Connecticut DOT Highlights New Pedestrian Lawseditor@aashto.org September 17, 2021 0 COMMENTS
The Connecticut Department of Transportation’s Office of Highway Safety has launched a new campaign to raise awareness about a new statewide pedestrian safety law that goes into effect on October 1.
[Above photo of Asylum Street in Hartford, CT, via Wikimedia Commons]
Dubbed the Pedestrian Rules campaign, it seeks to educate residents about how that new pedestrian safety law expands the circumstances under which motorists must yield the right-of-way to pedestrians at marked and unmarked crosswalks not controlled by traffic signals or police officers.
Currently, a driver must yield to a pedestrian, slowing or stopping as necessary, if the pedestrian has stepped off the curb or into the crosswalk. Under the new law, a driver must slow or stop as necessary if the pedestrian:
- Is within any portion of the crosswalk.
- Steps to the curb at a crosswalk’s entrance and indicates intent to cross by raising a hand or arm to oncoming traffic
- Indicates intent to cross by moving any body part or extension of a body part into the crosswalk entrance, including a wheelchair, cane, walking stick, crutch, bicycle, electric bicycle, stroller, carriage, cart, or leashed or harnessed dog.
As under existing law, motorists who fail to yield at a crosswalk when required are subject to a $500 fine, the Connecticut DOT said.
Meanwhile, the act of “dooring” will also become illegal in Connecticut on October 1. That new law prohibits a person from causing physical contact between a vehicle door and moving traffic by (1) opening the door, if the moving traffic is traveling at a reasonable speed with due regard for the safety of people and property, or (2) leaving it open longer than needed to load or unload passengers.
“Across the country, we are seeing increased pedestrian fatalities and injuries,” said Joseph Giulietti, commissioner of the Connecticut DOT, in a statement.
“Nationally, we saw an unprecedented 55 percent increase in pedestrian deaths between 2009 and 2018,” he added. “And although we are seeing a small recent decrease, pedestrian fatalities recorded in 2018 and 2019 have not been this high since 1990.”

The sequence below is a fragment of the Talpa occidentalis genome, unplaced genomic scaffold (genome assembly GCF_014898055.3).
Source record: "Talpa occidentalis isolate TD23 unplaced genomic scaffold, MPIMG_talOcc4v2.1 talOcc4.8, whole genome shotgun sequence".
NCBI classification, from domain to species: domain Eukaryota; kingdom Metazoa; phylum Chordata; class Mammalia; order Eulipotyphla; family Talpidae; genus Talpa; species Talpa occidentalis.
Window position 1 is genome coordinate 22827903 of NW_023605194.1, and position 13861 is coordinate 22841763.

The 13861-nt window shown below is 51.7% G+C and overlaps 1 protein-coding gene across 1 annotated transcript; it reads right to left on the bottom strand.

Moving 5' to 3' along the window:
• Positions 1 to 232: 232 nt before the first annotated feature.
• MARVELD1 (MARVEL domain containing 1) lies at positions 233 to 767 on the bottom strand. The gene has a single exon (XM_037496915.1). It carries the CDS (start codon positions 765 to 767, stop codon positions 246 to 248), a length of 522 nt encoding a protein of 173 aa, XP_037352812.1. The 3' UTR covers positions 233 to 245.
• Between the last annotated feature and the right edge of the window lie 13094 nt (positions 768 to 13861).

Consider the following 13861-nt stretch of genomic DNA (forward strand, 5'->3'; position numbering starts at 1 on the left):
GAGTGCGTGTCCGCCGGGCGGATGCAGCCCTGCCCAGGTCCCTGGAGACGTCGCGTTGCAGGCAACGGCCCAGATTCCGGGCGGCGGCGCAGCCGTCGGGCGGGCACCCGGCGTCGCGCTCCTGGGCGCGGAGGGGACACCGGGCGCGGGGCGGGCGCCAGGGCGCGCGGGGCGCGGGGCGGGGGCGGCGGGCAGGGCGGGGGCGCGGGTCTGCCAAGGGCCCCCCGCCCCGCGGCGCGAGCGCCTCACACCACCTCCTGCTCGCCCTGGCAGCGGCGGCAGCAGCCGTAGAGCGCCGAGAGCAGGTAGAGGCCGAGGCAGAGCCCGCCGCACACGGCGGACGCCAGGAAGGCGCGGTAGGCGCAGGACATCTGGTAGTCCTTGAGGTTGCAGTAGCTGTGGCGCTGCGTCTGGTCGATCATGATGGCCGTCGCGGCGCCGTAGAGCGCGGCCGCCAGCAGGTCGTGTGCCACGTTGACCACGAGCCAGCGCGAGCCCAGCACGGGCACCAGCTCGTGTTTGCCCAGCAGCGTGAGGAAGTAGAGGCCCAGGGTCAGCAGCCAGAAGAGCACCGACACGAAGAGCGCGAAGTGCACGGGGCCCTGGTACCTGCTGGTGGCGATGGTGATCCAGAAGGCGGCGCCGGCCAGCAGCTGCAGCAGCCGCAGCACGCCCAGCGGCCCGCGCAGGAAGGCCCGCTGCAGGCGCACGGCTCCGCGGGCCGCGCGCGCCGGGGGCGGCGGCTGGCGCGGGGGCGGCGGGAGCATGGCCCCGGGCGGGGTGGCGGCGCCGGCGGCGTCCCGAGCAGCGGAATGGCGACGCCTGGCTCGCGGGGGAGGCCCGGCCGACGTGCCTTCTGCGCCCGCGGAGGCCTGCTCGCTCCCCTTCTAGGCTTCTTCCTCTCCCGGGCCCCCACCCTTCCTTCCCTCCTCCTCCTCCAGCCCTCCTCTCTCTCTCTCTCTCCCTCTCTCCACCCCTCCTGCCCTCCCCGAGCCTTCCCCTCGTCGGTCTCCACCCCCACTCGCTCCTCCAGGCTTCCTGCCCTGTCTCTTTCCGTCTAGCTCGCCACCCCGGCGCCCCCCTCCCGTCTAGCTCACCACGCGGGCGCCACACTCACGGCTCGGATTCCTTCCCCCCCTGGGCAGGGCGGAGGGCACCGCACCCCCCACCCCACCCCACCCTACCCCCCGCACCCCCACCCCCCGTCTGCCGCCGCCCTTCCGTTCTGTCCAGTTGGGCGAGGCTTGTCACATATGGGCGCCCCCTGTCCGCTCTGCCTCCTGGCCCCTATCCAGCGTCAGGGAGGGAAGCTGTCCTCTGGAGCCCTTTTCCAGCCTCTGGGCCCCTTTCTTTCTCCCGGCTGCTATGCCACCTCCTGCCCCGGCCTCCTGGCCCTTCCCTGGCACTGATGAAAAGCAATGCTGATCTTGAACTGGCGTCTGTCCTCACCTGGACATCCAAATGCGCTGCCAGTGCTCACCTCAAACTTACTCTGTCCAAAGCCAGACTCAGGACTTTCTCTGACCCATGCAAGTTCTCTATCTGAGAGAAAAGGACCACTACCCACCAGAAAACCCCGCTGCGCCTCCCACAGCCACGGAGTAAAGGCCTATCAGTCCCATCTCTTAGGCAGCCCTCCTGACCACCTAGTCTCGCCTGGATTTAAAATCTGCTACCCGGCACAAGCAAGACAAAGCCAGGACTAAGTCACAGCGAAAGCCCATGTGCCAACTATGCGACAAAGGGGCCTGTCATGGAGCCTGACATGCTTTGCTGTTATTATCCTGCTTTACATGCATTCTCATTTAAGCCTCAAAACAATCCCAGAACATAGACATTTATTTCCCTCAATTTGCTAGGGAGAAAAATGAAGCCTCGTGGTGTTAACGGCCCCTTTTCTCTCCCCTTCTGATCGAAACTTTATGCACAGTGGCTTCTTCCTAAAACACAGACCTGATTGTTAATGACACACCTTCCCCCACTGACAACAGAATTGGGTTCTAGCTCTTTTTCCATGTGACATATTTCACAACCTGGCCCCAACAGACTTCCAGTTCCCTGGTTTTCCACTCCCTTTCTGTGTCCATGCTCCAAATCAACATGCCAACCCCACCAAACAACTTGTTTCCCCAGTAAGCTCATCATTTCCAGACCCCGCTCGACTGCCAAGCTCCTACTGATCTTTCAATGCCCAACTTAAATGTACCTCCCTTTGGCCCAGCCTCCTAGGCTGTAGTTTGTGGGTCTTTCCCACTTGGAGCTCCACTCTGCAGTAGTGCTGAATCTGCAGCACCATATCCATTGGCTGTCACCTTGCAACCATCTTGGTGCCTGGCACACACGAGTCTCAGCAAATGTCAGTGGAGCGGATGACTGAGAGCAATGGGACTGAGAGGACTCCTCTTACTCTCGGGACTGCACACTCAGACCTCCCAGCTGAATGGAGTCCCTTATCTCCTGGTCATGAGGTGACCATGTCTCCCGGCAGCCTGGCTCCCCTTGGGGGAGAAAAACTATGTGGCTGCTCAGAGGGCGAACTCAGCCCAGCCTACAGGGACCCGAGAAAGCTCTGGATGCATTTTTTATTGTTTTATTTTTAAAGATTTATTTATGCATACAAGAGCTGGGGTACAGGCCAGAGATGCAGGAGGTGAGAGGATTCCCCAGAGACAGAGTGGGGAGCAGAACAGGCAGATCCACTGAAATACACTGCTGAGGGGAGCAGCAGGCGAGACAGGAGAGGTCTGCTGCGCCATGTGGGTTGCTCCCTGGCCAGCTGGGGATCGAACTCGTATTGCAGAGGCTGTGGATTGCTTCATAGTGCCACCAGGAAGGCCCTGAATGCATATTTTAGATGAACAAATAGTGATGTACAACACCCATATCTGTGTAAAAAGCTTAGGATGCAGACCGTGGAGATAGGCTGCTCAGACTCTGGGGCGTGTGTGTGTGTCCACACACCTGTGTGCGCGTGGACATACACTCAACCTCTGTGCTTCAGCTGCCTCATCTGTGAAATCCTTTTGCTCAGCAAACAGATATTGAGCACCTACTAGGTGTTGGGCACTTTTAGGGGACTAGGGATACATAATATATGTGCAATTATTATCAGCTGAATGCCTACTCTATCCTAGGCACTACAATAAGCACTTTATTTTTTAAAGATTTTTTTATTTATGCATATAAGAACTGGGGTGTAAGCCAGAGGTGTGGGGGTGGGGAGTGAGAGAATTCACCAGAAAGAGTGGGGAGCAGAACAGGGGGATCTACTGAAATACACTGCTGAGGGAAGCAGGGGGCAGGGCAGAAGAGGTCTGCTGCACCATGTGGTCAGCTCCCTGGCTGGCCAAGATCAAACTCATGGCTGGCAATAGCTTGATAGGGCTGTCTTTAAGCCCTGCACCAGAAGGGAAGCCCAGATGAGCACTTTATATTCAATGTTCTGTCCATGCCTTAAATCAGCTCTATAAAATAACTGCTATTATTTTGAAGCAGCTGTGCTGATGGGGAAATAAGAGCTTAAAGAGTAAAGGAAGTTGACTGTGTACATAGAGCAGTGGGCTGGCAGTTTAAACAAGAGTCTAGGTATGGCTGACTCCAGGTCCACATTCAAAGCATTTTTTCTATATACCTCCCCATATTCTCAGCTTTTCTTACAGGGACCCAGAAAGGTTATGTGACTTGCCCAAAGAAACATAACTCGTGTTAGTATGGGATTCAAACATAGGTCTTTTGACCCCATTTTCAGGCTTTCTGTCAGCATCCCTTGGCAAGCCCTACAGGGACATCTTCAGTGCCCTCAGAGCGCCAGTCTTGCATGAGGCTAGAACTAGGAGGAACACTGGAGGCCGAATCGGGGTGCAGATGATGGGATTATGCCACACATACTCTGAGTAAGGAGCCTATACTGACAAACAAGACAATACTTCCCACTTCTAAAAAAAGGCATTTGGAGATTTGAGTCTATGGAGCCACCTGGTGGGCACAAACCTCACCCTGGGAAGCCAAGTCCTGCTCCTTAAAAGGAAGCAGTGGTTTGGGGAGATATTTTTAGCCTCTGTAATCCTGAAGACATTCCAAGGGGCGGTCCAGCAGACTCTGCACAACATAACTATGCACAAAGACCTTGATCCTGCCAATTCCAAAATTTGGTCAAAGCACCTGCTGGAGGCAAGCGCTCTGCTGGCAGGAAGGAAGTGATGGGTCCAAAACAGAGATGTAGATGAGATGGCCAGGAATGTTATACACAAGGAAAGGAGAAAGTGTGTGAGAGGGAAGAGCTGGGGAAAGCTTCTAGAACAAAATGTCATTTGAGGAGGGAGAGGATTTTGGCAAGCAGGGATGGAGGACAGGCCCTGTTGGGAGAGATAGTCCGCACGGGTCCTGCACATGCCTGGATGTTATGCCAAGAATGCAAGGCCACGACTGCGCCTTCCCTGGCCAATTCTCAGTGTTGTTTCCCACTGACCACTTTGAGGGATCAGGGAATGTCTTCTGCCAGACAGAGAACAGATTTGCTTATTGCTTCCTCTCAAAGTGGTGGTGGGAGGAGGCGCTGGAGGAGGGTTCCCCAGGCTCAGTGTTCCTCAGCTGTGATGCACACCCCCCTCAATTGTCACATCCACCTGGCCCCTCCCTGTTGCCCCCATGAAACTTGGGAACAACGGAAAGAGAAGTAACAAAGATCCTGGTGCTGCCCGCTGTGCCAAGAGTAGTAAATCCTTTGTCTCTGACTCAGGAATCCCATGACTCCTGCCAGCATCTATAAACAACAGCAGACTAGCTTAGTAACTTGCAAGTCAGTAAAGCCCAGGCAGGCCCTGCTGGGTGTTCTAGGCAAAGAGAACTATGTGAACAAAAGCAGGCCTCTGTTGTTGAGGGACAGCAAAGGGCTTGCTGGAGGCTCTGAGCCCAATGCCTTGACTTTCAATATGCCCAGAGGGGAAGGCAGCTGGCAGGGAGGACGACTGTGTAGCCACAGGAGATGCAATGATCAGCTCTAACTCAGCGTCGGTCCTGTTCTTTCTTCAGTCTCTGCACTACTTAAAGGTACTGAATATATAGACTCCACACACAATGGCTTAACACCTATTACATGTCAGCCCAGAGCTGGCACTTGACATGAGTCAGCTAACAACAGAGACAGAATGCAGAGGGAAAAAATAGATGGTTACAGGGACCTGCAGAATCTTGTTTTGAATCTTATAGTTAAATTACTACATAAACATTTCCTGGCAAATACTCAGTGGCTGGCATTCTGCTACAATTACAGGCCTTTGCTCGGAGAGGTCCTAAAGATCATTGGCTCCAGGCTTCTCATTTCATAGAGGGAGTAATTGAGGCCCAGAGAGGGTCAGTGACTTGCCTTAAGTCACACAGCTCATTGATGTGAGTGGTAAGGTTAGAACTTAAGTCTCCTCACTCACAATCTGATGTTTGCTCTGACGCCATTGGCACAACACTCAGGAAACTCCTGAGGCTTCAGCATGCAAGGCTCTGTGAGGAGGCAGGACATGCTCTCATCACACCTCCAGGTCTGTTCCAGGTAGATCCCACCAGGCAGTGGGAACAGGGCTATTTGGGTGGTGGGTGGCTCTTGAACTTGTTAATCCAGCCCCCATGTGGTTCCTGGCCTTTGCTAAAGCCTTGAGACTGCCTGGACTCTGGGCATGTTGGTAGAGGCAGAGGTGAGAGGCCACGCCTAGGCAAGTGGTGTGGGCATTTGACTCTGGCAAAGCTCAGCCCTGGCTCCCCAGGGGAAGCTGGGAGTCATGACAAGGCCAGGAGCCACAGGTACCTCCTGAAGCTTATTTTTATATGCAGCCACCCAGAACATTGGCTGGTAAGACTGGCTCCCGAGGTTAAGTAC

According to preliminary estimates released in June by the National Highway Traffic Safety Administration, pedestrian fatalities in 2020 totaled 6,205 – the same as 2019, the agency noted. Yet agency data indicates that 2019 number that is 44 percent higher compared to pedestrian fatalities recorded in 2010.
“This new pedestrian safety law is an important step to keep everyone safe, and ultimately save lives,” added Giulietti.
Concurrently, various states across the country are achieving significant reductions in pedestrian fatalities.
For example, while a report issued by the Governors Highway Safety Association in March showed pedestrian fatalities trended up in the first half of 2020, the report also noted how several state-directed efforts are successfully improving pedestrian safety.
That report found that pedestrian fatalities during the first half of 2020 declined in 20 states and Washington D.C. compared with the same period in 2019. Meanwhile, nine states – Alabama, Florida, Hawaii, Kentucky, Massachusetts, New York, Oklahoma, Pennsylvania and South Carolina – witnessed double-digit percentage and numeric declines in pedestrian fatalities in the first six months of 2020 compared to the same six-month period in 2019.
Based on analysis of 2017-2020 data, Arizona has experienced two consecutive years of declining pedestrian fatalities, while Delaware and Kentucky have experienced three consecutive years of declining pedestrian deaths.
GHSA’s report noted that most pedestrian fatalities occur on local roads, in the dark, and away from intersections – suggesting the need for safer road crossings and increased efforts to make pedestrians more visible through improved lighting and other countermeasures.